Ctrl-Alt-Delete: Microsoft writes off Nokia, cuts 7,800 jobs

Reuters / Dado Ruvic
Microsoft is rebooting its phone business, writing off $7.6 billion from last year’s acquisition of Nokia and laying off thousands of workers in US and Finland. The company will also spend up to $850 million on restructuring.

CEO Satya Nadella announced the layoffs on Wednesday in an email to employees, calling the move a “fundamental restructuring of our phone business.” Assets associated with 2014’s acquisition of Nokia Devices and Services will be written off as an “impairment charge,” an accounting term for a worthless goodwill expense.

“I am committed to our first-party devices including phones,” Nadella wrote in the memo. “However, we need to focus our phone efforts in the near term while driving reinvention. We are moving from a strategy to grow a standalone phone business to a strategy to grow and create a vibrant Windows ecosystem that includes our first-party device family."

Microsoft announced the $7.2 billion takeover of Nokia in September 2013, finalizing the acquisition in April. According to some estimates, the venture may have lost the company as much as $9.7 billion since.

Nadella, who took over as CEO in February 2014, has been trying to salvage the company’s fortunes. Over the past year, Microsoft has laid off 18,000 workers, cutting operations deemed insufficiently profitable. The company has around 118,000 employees worldwide.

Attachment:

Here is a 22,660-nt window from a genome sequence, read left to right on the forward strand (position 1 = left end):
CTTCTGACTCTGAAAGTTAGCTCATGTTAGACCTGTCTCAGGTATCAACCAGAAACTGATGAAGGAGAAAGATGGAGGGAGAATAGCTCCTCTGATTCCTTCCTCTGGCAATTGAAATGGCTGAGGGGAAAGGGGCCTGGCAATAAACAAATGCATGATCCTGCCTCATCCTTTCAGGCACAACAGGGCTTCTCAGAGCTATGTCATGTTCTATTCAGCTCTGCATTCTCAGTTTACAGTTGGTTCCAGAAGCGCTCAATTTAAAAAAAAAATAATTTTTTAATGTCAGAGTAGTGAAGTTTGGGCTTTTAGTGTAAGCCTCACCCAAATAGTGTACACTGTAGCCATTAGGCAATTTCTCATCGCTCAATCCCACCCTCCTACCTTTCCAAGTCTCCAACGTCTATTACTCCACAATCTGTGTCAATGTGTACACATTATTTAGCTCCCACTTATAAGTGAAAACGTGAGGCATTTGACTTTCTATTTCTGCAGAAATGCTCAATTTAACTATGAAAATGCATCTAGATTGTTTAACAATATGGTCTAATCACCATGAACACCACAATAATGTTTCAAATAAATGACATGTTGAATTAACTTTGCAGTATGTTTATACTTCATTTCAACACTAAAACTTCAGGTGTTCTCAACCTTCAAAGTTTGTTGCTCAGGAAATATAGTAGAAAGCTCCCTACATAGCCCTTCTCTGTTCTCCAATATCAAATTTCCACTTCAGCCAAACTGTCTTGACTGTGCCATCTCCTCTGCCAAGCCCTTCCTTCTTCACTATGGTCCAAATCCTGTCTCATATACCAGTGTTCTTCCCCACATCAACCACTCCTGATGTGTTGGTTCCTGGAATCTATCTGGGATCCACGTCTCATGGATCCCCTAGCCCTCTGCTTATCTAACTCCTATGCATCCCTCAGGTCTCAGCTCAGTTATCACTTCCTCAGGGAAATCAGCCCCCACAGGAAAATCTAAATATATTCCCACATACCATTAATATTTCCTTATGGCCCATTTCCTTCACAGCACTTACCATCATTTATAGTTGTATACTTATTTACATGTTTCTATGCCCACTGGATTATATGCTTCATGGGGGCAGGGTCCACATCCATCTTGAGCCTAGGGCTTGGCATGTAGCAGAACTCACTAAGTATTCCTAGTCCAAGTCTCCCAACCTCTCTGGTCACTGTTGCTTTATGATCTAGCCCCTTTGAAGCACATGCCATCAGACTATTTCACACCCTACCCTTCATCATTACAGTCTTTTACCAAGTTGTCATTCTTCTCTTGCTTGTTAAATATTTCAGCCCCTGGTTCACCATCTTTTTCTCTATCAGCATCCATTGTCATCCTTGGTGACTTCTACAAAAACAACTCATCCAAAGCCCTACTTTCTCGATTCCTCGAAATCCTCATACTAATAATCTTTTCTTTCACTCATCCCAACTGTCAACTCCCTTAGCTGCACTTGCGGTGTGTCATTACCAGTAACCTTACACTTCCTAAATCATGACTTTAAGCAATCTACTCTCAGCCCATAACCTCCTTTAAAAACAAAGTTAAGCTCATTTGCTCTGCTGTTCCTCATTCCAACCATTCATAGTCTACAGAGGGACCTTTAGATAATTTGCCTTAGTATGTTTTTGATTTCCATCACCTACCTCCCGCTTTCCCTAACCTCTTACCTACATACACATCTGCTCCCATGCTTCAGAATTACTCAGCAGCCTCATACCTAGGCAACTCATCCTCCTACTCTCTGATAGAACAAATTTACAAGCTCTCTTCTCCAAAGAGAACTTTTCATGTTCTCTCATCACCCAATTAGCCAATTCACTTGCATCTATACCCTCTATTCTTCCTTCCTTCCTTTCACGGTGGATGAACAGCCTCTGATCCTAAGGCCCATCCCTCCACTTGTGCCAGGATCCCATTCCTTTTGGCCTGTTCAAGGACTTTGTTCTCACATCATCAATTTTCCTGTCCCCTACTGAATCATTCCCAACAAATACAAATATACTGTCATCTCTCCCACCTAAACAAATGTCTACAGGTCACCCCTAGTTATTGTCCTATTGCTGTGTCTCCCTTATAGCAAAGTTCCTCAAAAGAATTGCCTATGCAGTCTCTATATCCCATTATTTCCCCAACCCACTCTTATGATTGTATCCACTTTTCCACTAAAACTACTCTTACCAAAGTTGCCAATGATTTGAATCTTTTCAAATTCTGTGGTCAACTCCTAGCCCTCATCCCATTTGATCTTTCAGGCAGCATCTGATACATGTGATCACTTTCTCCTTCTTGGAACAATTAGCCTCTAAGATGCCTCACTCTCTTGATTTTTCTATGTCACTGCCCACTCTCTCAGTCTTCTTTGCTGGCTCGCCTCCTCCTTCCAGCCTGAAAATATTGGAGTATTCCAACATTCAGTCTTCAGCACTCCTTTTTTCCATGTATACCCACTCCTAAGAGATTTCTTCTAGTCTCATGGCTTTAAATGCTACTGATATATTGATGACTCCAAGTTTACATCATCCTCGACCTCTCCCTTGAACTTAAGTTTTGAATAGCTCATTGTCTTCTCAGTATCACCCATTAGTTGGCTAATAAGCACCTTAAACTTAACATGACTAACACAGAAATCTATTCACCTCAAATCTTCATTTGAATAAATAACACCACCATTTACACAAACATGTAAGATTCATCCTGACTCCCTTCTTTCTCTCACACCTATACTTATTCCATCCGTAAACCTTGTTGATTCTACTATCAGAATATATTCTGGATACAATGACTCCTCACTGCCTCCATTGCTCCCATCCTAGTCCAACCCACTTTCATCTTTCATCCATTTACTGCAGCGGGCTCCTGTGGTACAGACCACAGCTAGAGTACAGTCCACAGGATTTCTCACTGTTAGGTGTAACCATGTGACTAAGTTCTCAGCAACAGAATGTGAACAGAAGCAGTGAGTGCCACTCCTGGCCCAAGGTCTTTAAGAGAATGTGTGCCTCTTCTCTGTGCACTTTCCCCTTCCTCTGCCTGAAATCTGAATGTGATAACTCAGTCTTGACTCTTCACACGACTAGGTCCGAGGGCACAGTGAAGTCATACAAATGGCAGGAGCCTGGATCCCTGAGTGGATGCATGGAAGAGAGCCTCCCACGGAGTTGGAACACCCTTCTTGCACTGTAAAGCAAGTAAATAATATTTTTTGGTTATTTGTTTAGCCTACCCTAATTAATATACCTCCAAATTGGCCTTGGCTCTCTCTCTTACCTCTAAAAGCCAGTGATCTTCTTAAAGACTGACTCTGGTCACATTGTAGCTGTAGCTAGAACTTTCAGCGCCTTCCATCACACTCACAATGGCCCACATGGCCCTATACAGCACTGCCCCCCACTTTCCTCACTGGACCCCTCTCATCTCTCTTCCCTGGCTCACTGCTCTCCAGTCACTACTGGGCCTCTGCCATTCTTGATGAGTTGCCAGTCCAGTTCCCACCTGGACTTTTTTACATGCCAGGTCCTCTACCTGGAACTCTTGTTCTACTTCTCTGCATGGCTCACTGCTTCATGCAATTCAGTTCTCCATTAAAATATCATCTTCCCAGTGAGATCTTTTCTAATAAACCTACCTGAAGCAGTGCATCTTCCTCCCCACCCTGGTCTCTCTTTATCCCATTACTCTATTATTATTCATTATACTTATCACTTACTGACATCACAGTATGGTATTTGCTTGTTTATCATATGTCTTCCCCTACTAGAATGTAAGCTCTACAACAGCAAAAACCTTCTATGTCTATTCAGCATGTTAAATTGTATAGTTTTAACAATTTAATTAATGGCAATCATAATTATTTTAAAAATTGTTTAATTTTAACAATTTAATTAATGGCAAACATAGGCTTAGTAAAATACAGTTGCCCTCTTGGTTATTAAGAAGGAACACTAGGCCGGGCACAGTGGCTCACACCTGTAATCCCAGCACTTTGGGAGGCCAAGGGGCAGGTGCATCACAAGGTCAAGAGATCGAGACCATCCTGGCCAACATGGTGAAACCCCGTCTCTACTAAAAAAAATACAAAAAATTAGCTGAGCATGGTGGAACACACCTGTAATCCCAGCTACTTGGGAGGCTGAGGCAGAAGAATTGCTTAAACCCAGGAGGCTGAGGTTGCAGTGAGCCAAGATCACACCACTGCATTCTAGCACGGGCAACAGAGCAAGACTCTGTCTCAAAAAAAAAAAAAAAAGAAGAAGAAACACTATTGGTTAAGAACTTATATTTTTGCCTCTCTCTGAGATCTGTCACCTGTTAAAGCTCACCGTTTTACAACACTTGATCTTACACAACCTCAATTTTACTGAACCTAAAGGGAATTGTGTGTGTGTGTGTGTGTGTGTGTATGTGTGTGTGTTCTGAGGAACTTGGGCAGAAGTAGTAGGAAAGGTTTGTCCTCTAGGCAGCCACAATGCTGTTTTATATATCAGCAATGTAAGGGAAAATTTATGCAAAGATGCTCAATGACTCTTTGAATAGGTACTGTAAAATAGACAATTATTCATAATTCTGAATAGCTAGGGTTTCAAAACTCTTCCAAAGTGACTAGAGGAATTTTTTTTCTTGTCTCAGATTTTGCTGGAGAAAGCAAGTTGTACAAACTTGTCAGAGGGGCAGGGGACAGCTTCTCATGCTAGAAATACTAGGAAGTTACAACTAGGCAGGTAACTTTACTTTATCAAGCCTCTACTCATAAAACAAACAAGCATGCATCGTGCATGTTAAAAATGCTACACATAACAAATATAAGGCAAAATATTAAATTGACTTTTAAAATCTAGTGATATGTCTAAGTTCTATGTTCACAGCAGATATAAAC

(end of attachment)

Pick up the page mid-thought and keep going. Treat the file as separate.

Some 2,300 of the 7,800 layoffs announced in the memo will be in Finland, where Nokia is based. In a statement, the Finnish government said it was “disappointed with Microsoft's decision” and will consider offering assistance to the workers affected.

“The loss of so many jobs is very sad for the whole society and for the individuals affected,” the government in Helsinki said, according to the BBC.

Nokia pioneered the GSM mobile phone standard and used to dominate the mobile device market in Europe and much of the world until 2007, when Apple introduced the first iPhone. By 2011, Apple’s skyrocketing sales had surpassed Nokia’s, as the Finnish company found itself unable to compete in the “smart phone” market.

Steve Ballmer, Microsoft CEO at the time, hoped to use some of Nokia’s remaining market presence to stay in the race, increasingly dominated by Apple and Samsung. Despite the promising features of Nokia’s Lumia product line and the Windows Phone operating system, Microsoft’s market share remained in low single digits – just over 3 percent this year – as consumers flocked to phones running Apple’s iOS and Google’s Android instead.

While cutting its losses with Nokia, Microsoft has been expanding its software presence in both iOS and Android ecosystems, and is reportedly making deals with manufacturers of Android smartphones and tablets to bundle some of its programs with their hardware.

Wednesday’s announcement has caused much speculation about what else Nadella may decide to throw overboard, from Microsoft’s customer relationship management division Dynamics (6 percent market share) to retail stores, Surface tablets, Bing search engine and the still-popular Xbox gaming console.